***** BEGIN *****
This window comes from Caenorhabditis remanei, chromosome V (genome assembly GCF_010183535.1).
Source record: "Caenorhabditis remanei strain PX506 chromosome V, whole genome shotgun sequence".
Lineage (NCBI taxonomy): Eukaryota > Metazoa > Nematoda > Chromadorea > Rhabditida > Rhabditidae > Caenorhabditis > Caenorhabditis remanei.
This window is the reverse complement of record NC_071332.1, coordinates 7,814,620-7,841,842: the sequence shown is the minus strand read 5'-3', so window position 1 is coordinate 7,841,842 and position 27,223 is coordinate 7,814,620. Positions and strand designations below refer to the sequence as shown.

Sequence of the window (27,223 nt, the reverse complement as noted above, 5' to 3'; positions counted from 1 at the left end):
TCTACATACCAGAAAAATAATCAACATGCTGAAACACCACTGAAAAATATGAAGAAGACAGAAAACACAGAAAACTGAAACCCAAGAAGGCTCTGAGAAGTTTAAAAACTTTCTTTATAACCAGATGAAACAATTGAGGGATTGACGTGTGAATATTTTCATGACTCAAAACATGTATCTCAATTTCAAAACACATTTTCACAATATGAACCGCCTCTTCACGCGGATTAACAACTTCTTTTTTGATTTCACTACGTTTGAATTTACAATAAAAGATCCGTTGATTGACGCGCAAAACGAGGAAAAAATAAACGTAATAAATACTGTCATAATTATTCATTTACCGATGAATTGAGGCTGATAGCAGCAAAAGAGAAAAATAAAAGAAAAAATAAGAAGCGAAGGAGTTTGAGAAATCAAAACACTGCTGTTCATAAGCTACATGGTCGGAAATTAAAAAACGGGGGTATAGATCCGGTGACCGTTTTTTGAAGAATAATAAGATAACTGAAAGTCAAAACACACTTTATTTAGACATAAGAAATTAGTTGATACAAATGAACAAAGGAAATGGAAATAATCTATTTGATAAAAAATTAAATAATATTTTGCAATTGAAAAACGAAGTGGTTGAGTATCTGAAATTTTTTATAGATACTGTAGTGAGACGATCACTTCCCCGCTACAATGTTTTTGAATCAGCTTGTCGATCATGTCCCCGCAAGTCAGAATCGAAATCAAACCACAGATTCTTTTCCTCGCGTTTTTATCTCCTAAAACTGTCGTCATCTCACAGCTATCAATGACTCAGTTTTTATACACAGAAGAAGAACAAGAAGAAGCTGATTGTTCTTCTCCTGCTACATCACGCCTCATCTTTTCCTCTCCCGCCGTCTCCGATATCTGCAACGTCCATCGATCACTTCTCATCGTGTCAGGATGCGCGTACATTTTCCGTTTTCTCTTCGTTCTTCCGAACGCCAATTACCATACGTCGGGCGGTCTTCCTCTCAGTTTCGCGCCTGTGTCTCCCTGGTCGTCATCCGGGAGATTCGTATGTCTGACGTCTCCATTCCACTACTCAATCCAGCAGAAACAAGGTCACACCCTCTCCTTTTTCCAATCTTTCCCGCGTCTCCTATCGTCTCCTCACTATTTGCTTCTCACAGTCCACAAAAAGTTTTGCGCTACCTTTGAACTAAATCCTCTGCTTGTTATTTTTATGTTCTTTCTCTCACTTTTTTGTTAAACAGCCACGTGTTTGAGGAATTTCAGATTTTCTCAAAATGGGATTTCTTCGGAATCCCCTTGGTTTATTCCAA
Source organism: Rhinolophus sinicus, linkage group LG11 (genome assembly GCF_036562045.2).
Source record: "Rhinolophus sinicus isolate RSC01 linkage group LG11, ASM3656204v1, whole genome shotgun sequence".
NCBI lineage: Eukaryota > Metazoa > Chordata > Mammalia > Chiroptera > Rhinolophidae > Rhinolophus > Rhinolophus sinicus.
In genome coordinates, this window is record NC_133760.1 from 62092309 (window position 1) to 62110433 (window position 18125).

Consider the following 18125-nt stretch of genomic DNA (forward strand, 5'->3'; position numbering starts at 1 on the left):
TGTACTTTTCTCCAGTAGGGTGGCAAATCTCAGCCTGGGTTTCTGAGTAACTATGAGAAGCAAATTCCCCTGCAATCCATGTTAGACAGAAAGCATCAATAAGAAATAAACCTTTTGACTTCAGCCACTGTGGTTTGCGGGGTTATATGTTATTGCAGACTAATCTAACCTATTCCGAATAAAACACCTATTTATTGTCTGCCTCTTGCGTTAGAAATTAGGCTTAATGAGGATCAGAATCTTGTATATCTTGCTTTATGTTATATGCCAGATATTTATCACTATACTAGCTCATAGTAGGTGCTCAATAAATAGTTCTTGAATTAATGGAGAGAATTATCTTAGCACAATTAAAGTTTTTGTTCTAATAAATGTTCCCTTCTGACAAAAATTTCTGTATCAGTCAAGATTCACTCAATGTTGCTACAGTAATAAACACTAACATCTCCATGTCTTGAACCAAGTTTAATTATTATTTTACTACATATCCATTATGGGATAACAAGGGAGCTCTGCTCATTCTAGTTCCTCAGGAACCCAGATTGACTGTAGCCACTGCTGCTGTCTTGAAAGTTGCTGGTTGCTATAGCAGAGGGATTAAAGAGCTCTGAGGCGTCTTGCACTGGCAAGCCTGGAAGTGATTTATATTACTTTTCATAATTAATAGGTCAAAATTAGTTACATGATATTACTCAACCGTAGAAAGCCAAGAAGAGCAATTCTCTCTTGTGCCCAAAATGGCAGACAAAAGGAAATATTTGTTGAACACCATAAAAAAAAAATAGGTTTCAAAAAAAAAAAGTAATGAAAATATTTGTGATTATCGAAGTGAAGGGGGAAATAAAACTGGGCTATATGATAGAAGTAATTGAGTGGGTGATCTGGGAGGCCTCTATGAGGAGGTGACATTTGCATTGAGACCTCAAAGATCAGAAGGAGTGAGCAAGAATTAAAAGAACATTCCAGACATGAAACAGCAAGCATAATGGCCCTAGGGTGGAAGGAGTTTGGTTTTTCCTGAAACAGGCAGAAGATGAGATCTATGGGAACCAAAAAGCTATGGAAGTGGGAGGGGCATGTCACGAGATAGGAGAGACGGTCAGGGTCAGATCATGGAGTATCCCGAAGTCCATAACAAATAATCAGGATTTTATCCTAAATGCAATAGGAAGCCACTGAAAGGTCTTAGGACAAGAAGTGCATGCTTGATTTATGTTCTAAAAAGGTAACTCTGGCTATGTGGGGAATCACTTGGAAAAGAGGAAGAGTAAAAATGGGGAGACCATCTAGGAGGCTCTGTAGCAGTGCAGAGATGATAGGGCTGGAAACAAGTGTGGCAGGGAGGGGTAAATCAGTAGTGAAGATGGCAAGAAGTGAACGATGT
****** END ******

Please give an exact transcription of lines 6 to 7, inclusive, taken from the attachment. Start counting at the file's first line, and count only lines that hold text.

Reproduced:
TCTACATACCAGAAAAATAATCAACATGCTGAAACACCACTGAAAAATATGAAGAAGACAGAAAACACAGAAAACTGAAACCCAAGAAGGCTCTGAGAAGTTTAAAAACTTTCTTTATAACCAGATGAAACAATTGAGGGATTGACGTGTGAATATTTTCATGACTCAAAACATGTATCTCAATTTCAAAACACATTTTCACAATATGAACCGCCTCTTCACGCGGATTAACAACTTCTTTTTTGATTTCACTACGTTTGAATTTACAATAAAAGATCCGTTGATTGACGCGCAAAACGAGGAAAAAATAAACGTAATAAATACTGTCATAATTATTCATTTACCGATGAATTGAGGCTGATAGCAGCAAAAGAGAAAAATAAAAGAAAAAATAAGAAGCGAAGGAGTTTGAGAAATCAAAACACTGCTGTTCATAAGCTACATGGTCGGAAATTAAAAAACGGGGGTATAGATCCGGTGACCGTTTTTTGAAGAATAATAAGATAACTGAAAGTCAAAACACACTTTATTTAGACATAAGAAATTAGTTGATACAAATGAACAAAGGAAATGGAAATAATCTATTTGATAAAAAATTAAATAATATTTTGCAATTGAAAAACGAAGTGGTTGAGTATCTGAAATTTTTTATAGATACTGTAGTGAGACGATCACTTCCCCGCTACAATGTTTTTGAATCAGCTTGTCGATCATGTCCCCGCAAGTCAGAATCGAAATCAAACCACAGATTCTTTTCCTCGCGTTTTTATCTCCTAAAACTGTCGTCATCTCACAGCTATCAATGACTCAGTTTTTATACACAGAAGAAGAACAAGAAGAAGCTGATTGTTCTTCTCCTGCTACATCACGCCTCATCTTTTCCTCTCCCGCCGTCTCCGATATCTGCAACGTCCATCGATCACTTCTCATCGTGTCAGGATGCGCGTACATTTTCCGTTTTCTCTTCGTTCTTCCGAACGCCAATTACCATACGTCGGGCGGTCTTCCTCTCAGTTTCGCGCCTGTGTCTCCCTGGTCGTCATCCGGGAGATTCGTATGTCTGACGTCTCCATTCCACTACTCAATCCAGCAGAAACAAGGTCACACCCTCTCCTTTTTCCAATCTTTCCCGCGTCTCCTATCGTCTCCTCACTATTTGCTTCTCACAGTCCACAAAAAGTTTTGCGCTACCTTTGAACTAAATCCTCTGCTTGTTATTTTTATGTTCTTTCTCTCACTTTTTTGTTAAACAGCCACGTGTTTGAGGAATTTCAGATTTTCTCAAAATGGGATTTCTTCGGAATCCCCTTGGTTTATTCCAA
Source organism: Rhinolophus sinicus, linkage group LG11 (genome assembly GCF_036562045.2).